– first attributed to Bob Thaves, Frank and Earnest, 1982
March 4, 2016 (UPI/Will Creighton) — Humans have made great strides in science, technology, engineering and math (STEM), much of the credit going to men. But scores of women have done their part, making profound advances – often honored at the time but ignored by history.
To get there, many women of science overcame obstacles faced by few of their male counterparts. Education for women long focused on how to keep a home and manage a family in support of a husband. Minority women had yet another hurdle to get past.
Even today, persistent stereotypes often lead to awkward situations like this: Late in 2015, IBM was forced to walk back a campaign calling on women to “hack a hairdryer” in an effort to generate interest in technology.
Here are just 22 of the pioneering women who have done groundbreaking work in science:
Denounced in 1951 as “absolutely mad,” American cytogenecist Barbara McClintock finally won recognition for her work with the Nobel Prize for Physiology or Medicine in 1983, the first woman to single-handedly win that prize. Much of her research was with corn, and the award came for her discovery of “jumping genes” – genetic transposition in which a DNA sequence can change its position in the genome, creating or reversing mutations.
American-born scientist Ruby Sakae Hirose made major contributions to the development of vaccines to fight polio, among other achievements. Her research in this field led to a job with William S. Merrell Company, which may have kept her from wartime Japanese-American internment camps during World War II. However, a biography on an Auburn, Washington, history blog reports it was simply “an accident of geography,” as only Japanese or Japanese-Americans on the West Coast were sent to internment camps. Her father and siblings were among those sent to internment camps.
Bertha Parker Pallan is believed to be the first Native American female archaeologist. She discovered Corn Creek Campsite, near Las Vegas, after spotting a fossilized camel bone protruding out of a lake bed.
Dora Dougherty Strother served during World War II as a Women Airforce Service Pilots (WASP) as well as a B-29 Superfortress demonstration pilot. In 1961 she broke the helicopter altitude record (at 19,406 feet) in a Bell 47G-3.
Margaret Dorothy Foster worked on the Manhattan Project – America’s all-out race during World War II to create the atomic bomb. She was instrumental in the discovery of two new quantitative methods of analysis, one for uranium and one for thorium.
An authority on tumors, Margaret Reed Lewis made contributions to cancer research and cell culture techniques, and was likely the first person to successfully grow mammalian tissue in vitro.
Marie Curie was the first woman to win the Nobel Prize, which she shared in 1903 with her husband, Pierre Curie, and Henri Becquerel, for their research on radioactivity. She would receive the award again in 1911 – this time on her own – for her work with radium, making her the only person to win a Nobel Prize in two sciences.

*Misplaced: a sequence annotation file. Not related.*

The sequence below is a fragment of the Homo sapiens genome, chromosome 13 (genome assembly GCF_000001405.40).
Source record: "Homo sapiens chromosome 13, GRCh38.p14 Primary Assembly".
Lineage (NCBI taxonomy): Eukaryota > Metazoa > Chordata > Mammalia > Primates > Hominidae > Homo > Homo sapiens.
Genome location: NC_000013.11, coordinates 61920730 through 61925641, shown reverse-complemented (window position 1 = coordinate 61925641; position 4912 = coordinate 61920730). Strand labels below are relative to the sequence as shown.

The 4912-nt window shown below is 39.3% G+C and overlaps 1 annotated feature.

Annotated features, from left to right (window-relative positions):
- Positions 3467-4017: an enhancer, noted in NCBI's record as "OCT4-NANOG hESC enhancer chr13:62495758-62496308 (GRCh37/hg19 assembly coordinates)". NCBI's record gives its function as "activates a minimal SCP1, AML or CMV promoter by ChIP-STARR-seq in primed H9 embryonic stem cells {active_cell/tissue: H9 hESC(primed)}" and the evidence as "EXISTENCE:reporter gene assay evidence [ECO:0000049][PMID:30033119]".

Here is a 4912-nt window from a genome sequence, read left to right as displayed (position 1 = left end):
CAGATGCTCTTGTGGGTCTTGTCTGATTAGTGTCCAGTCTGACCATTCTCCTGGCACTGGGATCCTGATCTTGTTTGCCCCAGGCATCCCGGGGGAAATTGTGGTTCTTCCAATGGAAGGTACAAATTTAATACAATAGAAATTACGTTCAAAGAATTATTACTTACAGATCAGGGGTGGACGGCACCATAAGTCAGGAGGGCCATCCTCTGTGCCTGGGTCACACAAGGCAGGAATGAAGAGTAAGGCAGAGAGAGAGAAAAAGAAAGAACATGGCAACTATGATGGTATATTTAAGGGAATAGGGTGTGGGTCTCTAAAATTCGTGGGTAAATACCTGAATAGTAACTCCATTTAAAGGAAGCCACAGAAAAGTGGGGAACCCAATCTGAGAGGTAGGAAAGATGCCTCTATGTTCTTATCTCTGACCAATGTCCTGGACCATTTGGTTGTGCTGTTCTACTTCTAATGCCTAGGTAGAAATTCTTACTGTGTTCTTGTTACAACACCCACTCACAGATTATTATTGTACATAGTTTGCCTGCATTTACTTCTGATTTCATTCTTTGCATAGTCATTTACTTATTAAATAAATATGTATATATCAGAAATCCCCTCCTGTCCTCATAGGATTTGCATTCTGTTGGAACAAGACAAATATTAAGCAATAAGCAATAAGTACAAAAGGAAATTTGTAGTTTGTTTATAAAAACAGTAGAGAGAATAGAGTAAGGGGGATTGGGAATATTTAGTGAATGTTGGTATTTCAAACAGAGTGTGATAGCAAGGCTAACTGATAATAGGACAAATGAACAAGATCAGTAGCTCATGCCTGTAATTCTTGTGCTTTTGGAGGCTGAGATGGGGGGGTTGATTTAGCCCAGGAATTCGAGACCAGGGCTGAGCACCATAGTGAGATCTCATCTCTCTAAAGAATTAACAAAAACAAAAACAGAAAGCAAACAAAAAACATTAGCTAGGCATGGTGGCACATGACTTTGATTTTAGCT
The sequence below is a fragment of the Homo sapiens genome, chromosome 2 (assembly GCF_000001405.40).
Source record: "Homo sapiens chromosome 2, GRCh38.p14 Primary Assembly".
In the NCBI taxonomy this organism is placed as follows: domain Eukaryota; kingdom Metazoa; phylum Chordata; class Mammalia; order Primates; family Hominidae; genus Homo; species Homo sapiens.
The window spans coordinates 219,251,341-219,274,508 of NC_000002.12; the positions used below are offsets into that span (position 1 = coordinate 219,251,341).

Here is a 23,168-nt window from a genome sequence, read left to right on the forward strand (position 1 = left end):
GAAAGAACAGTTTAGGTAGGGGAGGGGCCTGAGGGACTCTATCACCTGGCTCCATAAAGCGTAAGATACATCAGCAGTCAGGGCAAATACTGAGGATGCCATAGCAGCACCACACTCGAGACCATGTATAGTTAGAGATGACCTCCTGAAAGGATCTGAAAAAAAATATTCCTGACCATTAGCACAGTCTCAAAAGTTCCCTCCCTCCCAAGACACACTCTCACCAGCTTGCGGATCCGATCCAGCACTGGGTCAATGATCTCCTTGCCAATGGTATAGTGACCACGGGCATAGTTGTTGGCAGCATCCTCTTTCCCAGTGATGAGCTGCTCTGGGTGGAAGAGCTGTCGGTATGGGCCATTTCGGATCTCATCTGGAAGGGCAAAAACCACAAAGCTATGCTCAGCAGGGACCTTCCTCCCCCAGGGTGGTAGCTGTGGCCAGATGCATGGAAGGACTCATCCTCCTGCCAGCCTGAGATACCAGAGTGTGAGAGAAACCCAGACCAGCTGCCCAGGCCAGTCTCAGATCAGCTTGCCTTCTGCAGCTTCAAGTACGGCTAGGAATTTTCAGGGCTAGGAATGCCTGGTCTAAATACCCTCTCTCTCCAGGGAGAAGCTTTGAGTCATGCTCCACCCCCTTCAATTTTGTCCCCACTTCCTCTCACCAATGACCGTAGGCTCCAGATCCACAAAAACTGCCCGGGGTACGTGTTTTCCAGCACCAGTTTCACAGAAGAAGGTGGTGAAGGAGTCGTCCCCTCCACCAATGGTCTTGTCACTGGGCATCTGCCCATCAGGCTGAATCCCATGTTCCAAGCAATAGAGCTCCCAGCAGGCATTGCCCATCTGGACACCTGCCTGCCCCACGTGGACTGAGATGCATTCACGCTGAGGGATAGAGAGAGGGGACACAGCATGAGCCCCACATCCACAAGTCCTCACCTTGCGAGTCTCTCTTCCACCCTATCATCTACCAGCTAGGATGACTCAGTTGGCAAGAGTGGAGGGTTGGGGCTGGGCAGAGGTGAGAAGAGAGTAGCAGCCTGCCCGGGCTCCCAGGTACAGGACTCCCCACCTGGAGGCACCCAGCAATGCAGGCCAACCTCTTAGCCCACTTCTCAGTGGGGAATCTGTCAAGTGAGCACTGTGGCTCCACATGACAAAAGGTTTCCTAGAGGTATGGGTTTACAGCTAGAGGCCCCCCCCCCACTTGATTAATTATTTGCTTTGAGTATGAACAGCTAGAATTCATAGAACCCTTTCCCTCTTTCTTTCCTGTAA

Her work began the revolutionary introduction of radiation for use in medicine.
Irène Joliot-Curie – Marie Curie’s daughter – shared the 1935 Nobel Prize in Chemistry with her husband, Frederic Joliot, for their discovery of artificial radioactivity. Their work was an important precursor to the discovery of uranium fission. She also took a “keen interest in the social and intellectual advancement of women,” according to her Nobel Prize biography.
Annie Jump Cannon was an American astronomer who developed a system for classifying stars and is credited with cataloging more of them in her lifetime than any other person – 500,000. Her system remains in use today.
“Classifying the stars has helped materially in all studies of the structure of the universe. No greater problem is presented to the human mind. Teaching man his relatively small sphere in the creation, it also encourages him by the lessons of the unity of Nature and shows him that his power of comprehension allies him with the great intelligence over-reaching all.” – Annie Jump Cannon
Northern Irish astrophysicist Jocelyn Bell Burnell announced on Feb. 29, 1968, the discovery of a pulsating radio source, or “pulsar,” in the depths of outer space. First noticing it the previous November, she dubbed it “LGM,” short for “little green men.” Soviet astrophysicist Iosif Shklovsky called it “the greatest astronomical discovery of the twentieth century.”
Burnell might not have made that discovery if Lurgan College hadn’t bowed to pressure from her parents and others to allow her and other girls to break school policy and take classes other than cross-stitch and cooking.
Though she was the first to discover and analyze the phenomenon as a postgraduate student at Cambridge, Nobel Prize in Physics for the discovery went to her graduate thesis advisor Antony Hewish and radio astronomer Martin Ryle in 1974.